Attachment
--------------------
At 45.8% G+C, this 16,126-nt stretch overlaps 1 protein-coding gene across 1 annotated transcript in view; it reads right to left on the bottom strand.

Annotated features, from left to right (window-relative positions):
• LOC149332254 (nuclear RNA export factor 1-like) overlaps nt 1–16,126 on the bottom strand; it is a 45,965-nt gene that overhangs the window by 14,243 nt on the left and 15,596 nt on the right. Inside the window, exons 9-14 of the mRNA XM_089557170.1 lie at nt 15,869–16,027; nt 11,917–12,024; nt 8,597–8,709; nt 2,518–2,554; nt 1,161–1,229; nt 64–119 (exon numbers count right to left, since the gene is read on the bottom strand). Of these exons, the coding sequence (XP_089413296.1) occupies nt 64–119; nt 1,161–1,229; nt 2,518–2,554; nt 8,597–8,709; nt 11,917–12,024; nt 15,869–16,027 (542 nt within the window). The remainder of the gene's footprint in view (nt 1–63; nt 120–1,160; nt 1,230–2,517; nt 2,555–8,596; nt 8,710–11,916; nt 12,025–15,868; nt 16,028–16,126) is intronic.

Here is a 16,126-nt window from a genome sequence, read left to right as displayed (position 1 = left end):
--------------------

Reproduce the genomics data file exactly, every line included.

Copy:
At 45.8% G+C, this 16,126-nt stretch overlaps 1 protein-coding gene across 1 annotated transcript in view; it reads right to left on the bottom strand.

Annotated features, from left to right (window-relative positions):
• LOC149332254 (nuclear RNA export factor 1-like) overlaps nt 1–16,126 on the bottom strand; it is a 45,965-nt gene that overhangs the window by 14,243 nt on the left and 15,596 nt on the right. Inside the window, exons 9-14 of the mRNA XM_089557170.1 lie at nt 15,869–16,027; nt 11,917–12,024; nt 8,597–8,709; nt 2,518–2,554; nt 1,161–1,229; nt 64–119 (exon numbers count right to left, since the gene is read on the bottom strand). Of these exons, the coding sequence (XP_089413296.1) occupies nt 64–119; nt 1,161–1,229; nt 2,518–2,554; nt 8,597–8,709; nt 11,917–12,024; nt 15,869–16,027 (542 nt within the window). The remainder of the gene's footprint in view (nt 1–63; nt 120–1,160; nt 1,230–2,517; nt 2,555–8,596; nt 8,710–11,916; nt 12,025–15,868; nt 16,028–16,126) is intronic.

Here is a 16,126-nt window from a genome sequence, read left to right as displayed (position 1 = left end):